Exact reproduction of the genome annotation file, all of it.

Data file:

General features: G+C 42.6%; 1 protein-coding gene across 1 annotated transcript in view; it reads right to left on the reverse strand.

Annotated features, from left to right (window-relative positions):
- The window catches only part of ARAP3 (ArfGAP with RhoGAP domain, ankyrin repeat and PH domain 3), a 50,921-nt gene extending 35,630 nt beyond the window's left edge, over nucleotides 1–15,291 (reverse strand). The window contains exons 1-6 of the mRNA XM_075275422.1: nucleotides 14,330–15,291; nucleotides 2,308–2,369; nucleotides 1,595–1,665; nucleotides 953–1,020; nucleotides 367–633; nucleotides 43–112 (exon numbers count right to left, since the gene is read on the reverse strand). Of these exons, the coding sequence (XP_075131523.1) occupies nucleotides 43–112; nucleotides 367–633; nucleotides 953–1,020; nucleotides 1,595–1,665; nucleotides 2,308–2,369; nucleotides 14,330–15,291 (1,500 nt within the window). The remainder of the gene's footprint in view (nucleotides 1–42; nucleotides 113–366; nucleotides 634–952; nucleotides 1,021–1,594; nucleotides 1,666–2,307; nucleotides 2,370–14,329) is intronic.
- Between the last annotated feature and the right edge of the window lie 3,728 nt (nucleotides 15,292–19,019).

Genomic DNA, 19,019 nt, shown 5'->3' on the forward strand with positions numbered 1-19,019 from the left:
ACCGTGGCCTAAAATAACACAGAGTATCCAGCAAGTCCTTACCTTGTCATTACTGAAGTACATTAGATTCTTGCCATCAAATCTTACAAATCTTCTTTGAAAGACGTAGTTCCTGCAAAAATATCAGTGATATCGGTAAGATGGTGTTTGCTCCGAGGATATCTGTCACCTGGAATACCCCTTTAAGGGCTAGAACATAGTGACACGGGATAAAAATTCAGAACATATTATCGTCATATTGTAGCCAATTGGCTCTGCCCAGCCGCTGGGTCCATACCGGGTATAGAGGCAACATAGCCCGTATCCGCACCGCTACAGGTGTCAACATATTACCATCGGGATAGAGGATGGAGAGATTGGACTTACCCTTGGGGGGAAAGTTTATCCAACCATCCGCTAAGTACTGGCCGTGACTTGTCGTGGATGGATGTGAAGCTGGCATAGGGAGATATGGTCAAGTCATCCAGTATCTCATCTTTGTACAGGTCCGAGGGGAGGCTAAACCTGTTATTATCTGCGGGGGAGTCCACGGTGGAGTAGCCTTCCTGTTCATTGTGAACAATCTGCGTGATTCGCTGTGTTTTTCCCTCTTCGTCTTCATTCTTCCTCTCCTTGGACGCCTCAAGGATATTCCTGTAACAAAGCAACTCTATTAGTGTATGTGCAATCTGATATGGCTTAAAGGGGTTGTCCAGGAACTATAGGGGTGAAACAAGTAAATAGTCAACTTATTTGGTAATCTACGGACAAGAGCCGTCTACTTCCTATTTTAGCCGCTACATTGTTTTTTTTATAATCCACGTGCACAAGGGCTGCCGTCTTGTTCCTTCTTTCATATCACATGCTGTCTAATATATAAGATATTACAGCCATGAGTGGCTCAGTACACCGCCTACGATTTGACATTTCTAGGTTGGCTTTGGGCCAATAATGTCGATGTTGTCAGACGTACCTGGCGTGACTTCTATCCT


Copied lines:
General features: G+C 42.6%; 1 protein-coding gene across 1 annotated transcript in view; it reads right to left on the reverse strand.

Annotated features, from left to right (window-relative positions):
- The window catches only part of ARAP3 (ArfGAP with RhoGAP domain, ankyrin repeat and PH domain 3), a 50,921-nt gene extending 35,630 nt beyond the window's left edge, over nucleotides 1–15,291 (reverse strand). The window contains exons 1-6 of the mRNA XM_075275422.1: nucleotides 14,330–15,291; nucleotides 2,308–2,369; nucleotides 1,595–1,665; nucleotides 953–1,020; nucleotides 367–633; nucleotides 43–112 (exon numbers count right to left, since the gene is read on the reverse strand). Of these exons, the coding sequence (XP_075131523.1) occupies nucleotides 43–112; nucleotides 367–633; nucleotides 953–1,020; nucleotides 1,595–1,665; nucleotides 2,308–2,369; nucleotides 14,330–15,291 (1,500 nt within the window). The remainder of the gene's footprint in view (nucleotides 1–42; nucleotides 113–366; nucleotides 634–952; nucleotides 1,021–1,594; nucleotides 1,666–2,307; nucleotides 2,370–14,329) is intronic.
- Between the last annotated feature and the right edge of the window lie 3,728 nt (nucleotides 15,292–19,019).

Genomic DNA, 19,019 nt, shown 5'->3' on the forward strand with positions numbered 1-19,019 from the left:
ACCGTGGCCTAAAATAACACAGAGTATCCAGCAAGTCCTTACCTTGTCATTACTGAAGTACATTAGATTCTTGCCATCAAATCTTACAAATCTTCTTTGAAAGACGTAGTTCCTGCAAAAATATCAGTGATATCGGTAAGATGGTGTTTGCTCCGAGGATATCTGTCACCTGGAATACCCCTTTAAGGGCTAGAACATAGTGACACGGGATAAAAATTCAGAACATATTATCGTCATATTGTAGCCAATTGGCTCTGCCCAGCCGCTGGGTCCATACCGGGTATAGAGGCAACATAGCCCGTATCCGCACCGCTACAGGTGTCAACATATTACCATCGGGATAGAGGATGGAGAGATTGGACTTACCCTTGGGGGGAAAGTTTATCCAACCATCCGCTAAGTACTGGCCGTGACTTGTCGTGGATGGATGTGAAGCTGGCATAGGGAGATATGGTCAAGTCATCCAGTATCTCATCTTTGTACAGGTCCGAGGGGAGGCTAAACCTGTTATTATCTGCGGGGGAGTCCACGGTGGAGTAGCCTTCCTGTTCATTGTGAACAATCTGCGTGATTCGCTGTGTTTTTCCCTCTTCGTCTTCATTCTTCCTCTCCTTGGACGCCTCAAGGATATTCCTGTAACAAAGCAACTCTATTAGTGTATGTGCAATCTGATATGGCTTAAAGGGGTTGTCCAGGAACTATAGGGGTGAAACAAGTAAATAGTCAACTTATTTGGTAATCTACGGACAAGAGCCGTCTACTTCCTATTTTAGCCGCTACATTGTTTTTTTTATAATCCACGTGCACAAGGGCTGCCGTCTTGTTCCTTCTTTCATATCACATGCTGTCTAATATATAAGATATTACAGCCATGAGTGGCTCAGTACACCGCCTACGATTTGACATTTCTAGGTTGGCTTTGGGCCAATAATGTCGATGTTGTCAGACGTACCTGGCGTGACTTCTATCCT